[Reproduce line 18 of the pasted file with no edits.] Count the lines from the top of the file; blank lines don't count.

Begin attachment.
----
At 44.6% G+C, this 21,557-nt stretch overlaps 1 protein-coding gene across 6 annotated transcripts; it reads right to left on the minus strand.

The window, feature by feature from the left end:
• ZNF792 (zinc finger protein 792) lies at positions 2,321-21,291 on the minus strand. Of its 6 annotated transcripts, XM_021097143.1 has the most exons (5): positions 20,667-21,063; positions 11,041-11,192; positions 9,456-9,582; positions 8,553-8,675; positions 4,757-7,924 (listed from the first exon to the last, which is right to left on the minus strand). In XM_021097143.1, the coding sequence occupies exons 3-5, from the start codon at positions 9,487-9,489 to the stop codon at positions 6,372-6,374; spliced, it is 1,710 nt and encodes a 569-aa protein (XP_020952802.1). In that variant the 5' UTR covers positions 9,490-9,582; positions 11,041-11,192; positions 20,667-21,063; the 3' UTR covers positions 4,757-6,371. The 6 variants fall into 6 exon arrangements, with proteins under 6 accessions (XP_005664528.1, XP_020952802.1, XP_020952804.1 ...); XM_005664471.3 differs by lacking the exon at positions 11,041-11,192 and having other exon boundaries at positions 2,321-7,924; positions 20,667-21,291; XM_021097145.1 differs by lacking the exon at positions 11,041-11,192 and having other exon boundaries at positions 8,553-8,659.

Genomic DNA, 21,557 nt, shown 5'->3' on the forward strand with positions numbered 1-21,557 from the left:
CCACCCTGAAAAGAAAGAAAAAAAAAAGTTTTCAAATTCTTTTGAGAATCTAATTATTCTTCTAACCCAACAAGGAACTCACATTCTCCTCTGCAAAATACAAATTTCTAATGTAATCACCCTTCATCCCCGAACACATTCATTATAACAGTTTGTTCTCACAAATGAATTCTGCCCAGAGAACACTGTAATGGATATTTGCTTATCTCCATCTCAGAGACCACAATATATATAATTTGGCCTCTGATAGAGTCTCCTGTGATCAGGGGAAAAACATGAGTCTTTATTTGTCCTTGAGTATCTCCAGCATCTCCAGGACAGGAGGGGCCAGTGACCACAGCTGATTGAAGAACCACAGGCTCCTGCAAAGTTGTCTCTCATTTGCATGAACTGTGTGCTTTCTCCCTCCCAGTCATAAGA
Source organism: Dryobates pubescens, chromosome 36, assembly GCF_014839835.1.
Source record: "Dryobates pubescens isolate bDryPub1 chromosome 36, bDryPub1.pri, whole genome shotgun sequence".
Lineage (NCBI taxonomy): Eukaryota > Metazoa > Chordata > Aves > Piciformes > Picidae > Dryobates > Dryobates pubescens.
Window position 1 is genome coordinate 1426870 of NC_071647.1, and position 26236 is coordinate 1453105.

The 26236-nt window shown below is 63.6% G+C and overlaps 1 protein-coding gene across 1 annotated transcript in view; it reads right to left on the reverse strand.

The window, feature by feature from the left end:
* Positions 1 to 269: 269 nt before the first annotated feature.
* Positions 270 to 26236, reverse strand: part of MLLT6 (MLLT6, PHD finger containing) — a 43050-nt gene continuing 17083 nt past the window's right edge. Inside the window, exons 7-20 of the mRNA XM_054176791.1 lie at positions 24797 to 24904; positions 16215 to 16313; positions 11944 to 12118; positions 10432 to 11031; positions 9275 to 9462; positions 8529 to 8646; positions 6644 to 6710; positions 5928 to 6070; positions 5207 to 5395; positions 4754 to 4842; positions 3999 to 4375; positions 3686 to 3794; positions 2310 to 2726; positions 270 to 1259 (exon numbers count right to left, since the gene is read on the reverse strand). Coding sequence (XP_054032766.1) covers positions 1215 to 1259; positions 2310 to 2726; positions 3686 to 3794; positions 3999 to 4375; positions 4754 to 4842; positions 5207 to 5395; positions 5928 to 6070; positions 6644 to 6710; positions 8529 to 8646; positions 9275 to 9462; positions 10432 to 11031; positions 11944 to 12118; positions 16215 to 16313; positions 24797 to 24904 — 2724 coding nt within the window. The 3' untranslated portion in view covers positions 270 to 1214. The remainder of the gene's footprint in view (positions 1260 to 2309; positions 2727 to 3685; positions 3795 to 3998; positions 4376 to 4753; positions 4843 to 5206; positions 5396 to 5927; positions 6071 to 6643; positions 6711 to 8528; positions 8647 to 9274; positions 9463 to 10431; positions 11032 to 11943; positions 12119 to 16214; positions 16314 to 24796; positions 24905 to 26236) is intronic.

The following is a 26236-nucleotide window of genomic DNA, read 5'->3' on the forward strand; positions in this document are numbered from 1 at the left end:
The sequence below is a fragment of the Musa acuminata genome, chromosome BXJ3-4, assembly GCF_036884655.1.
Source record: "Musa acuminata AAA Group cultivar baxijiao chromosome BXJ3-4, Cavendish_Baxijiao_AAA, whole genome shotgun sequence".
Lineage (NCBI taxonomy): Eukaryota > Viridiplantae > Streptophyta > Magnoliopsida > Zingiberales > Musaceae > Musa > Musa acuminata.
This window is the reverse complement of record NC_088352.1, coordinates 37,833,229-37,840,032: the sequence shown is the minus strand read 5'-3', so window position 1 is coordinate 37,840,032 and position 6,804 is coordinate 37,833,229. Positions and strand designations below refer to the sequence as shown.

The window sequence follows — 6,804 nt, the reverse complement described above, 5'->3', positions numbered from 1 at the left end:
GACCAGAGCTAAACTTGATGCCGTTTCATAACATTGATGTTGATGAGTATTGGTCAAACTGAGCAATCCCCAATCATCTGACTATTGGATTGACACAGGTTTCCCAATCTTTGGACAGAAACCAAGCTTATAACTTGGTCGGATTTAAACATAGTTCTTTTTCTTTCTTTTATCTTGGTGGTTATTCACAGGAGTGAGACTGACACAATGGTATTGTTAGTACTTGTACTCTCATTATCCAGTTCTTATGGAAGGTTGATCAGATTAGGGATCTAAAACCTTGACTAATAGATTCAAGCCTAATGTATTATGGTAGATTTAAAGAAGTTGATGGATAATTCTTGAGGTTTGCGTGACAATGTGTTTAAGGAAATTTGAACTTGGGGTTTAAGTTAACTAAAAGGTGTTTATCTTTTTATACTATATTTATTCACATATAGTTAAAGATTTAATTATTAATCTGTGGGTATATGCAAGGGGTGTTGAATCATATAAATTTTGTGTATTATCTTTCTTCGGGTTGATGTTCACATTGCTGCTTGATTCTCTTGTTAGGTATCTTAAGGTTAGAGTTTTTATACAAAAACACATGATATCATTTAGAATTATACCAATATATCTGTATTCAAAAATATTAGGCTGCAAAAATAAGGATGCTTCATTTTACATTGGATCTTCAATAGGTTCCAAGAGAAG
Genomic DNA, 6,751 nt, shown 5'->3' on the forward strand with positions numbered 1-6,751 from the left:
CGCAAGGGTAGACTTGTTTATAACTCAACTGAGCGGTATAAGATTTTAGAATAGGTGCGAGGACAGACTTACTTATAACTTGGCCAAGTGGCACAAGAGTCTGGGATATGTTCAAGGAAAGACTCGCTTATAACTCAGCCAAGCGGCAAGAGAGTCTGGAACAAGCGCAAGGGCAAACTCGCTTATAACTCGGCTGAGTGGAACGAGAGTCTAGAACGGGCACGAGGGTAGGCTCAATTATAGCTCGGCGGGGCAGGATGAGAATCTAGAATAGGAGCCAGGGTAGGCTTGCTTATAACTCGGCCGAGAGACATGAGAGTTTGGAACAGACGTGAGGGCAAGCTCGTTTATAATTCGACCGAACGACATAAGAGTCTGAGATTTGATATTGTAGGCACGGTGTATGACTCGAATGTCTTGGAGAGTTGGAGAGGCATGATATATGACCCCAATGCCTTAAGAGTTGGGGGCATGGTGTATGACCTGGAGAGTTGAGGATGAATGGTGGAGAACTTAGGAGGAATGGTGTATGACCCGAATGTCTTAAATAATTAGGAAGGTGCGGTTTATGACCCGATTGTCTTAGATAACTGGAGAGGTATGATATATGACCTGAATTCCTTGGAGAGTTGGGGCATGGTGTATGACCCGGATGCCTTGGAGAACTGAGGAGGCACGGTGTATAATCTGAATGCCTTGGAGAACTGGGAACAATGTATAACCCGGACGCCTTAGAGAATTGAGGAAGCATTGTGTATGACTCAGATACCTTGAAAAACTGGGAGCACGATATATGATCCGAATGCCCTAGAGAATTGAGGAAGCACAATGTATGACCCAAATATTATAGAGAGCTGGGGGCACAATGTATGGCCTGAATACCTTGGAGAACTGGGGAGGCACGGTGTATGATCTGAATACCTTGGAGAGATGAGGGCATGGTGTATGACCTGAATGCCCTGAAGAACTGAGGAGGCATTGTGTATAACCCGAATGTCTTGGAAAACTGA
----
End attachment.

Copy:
This window is the reverse complement of record NC_088352.1, coordinates 37,833,229-37,840,032: the sequence shown is the minus strand read 5'-3', so window position 1 is coordinate 37,840,032 and position 6,804 is coordinate 37,833,229. Positions and strand designations below refer to the sequence as shown.